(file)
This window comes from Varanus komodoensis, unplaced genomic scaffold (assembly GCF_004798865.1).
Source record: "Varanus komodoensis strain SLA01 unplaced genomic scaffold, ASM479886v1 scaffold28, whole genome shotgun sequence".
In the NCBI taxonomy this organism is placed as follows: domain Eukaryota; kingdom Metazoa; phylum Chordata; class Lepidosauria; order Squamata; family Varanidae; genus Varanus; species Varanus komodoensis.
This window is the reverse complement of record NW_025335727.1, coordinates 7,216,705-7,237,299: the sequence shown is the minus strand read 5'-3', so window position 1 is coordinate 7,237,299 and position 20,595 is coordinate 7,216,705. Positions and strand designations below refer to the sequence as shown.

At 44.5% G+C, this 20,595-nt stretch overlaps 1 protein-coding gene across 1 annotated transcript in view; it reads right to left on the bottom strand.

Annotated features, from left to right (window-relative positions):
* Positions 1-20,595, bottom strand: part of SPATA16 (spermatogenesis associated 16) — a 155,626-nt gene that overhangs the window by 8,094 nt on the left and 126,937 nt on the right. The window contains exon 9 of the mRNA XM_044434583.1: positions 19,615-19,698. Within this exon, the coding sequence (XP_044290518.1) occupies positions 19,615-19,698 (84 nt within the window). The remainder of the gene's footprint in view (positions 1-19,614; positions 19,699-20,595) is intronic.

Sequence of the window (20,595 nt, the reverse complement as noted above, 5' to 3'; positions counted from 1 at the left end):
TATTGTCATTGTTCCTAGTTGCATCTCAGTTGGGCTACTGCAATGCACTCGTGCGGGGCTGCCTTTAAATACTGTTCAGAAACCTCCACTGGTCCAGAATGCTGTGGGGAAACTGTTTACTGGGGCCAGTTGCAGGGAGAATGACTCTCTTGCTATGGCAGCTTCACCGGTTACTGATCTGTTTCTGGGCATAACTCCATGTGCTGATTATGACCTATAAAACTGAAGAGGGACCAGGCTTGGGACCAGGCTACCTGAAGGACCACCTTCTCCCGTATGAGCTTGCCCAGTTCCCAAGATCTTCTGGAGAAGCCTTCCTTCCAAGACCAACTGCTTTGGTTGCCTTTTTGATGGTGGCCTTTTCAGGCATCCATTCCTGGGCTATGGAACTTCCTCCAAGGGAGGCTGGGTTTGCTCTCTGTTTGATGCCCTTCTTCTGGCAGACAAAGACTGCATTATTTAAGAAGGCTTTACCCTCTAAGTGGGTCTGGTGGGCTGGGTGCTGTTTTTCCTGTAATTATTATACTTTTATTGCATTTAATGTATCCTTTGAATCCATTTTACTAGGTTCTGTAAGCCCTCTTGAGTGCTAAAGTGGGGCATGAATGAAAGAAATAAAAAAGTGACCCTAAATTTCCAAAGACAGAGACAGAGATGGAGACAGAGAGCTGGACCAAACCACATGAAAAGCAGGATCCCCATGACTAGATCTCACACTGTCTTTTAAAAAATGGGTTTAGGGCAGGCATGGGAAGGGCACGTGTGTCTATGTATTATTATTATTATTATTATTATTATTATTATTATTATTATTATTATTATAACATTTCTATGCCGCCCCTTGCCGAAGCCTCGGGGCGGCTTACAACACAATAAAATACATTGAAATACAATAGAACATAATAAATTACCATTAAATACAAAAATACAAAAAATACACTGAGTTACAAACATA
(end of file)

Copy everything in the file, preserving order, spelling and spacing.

This window comes from Varanus komodoensis, unplaced genomic scaffold (assembly GCF_004798865.1).
Source record: "Varanus komodoensis strain SLA01 unplaced genomic scaffold, ASM479886v1 scaffold28, whole genome shotgun sequence".
In the NCBI taxonomy this organism is placed as follows: domain Eukaryota; kingdom Metazoa; phylum Chordata; class Lepidosauria; order Squamata; family Varanidae; genus Varanus; species Varanus komodoensis.
This window is the reverse complement of record NW_025335727.1, coordinates 7,216,705-7,237,299: the sequence shown is the minus strand read 5'-3', so window position 1 is coordinate 7,237,299 and position 20,595 is coordinate 7,216,705. Positions and strand designations below refer to the sequence as shown.

At 44.5% G+C, this 20,595-nt stretch overlaps 1 protein-coding gene across 1 annotated transcript in view; it reads right to left on the bottom strand.

Annotated features, from left to right (window-relative positions):
* Positions 1-20,595, bottom strand: part of SPATA16 (spermatogenesis associated 16) — a 155,626-nt gene that overhangs the window by 8,094 nt on the left and 126,937 nt on the right. The window contains exon 9 of the mRNA XM_044434583.1: positions 19,615-19,698. Within this exon, the coding sequence (XP_044290518.1) occupies positions 19,615-19,698 (84 nt within the window). The remainder of the gene's footprint in view (positions 1-19,614; positions 19,699-20,595) is intronic.

Sequence of the window (20,595 nt, the reverse complement as noted above, 5' to 3'; positions counted from 1 at the left end):
TATTGTCATTGTTCCTAGTTGCATCTCAGTTGGGCTACTGCAATGCACTCGTGCGGGGCTGCCTTTAAATACTGTTCAGAAACCTCCACTGGTCCAGAATGCTGTGGGGAAACTGTTTACTGGGGCCAGTTGCAGGGAGAATGACTCTCTTGCTATGGCAGCTTCACCGGTTACTGATCTGTTTCTGGGCATAACTCCATGTGCTGATTATGACCTATAAAACTGAAGAGGGACCAGGCTTGGGACCAGGCTACCTGAAGGACCACCTTCTCCCGTATGAGCTTGCCCAGTTCCCAAGATCTTCTGGAGAAGCCTTCCTTCCAAGACCAACTGCTTTGGTTGCCTTTTTGATGGTGGCCTTTTCAGGCATCCATTCCTGGGCTATGGAACTTCCTCCAAGGGAGGCTGGGTTTGCTCTCTGTTTGATGCCCTTCTTCTGGCAGACAAAGACTGCATTATTTAAGAAGGCTTTACCCTCTAAGTGGGTCTGGTGGGCTGGGTGCTGTTTTTCCTGTAATTATTATACTTTTATTGCATTTAATGTATCCTTTGAATCCATTTTACTAGGTTCTGTAAGCCCTCTTGAGTGCTAAAGTGGGGCATGAATGAAAGAAATAAAAAAGTGACCCTAAATTTCCAAAGACAGAGACAGAGATGGAGACAGAGAGCTGGACCAAACCACATGAAAAGCAGGATCCCCATGACTAGATCTCACACTGTCTTTTAAAAAATGGGTTTAGGGCAGGCATGGGAAGGGCACGTGTGTCTATGTATTATTATTATTATTATTATTATTATTATTATTATTATTATTATTATTATAACATTTCTATGCCGCCCCTTGCCGAAGCCTCGGGGCGGCTTACAACACAATAAAATACATTGAAATACAATAGAACATAATAAATTACCATTAAATACAAAAATACAAAAAATACACTGAGTTACAAACATA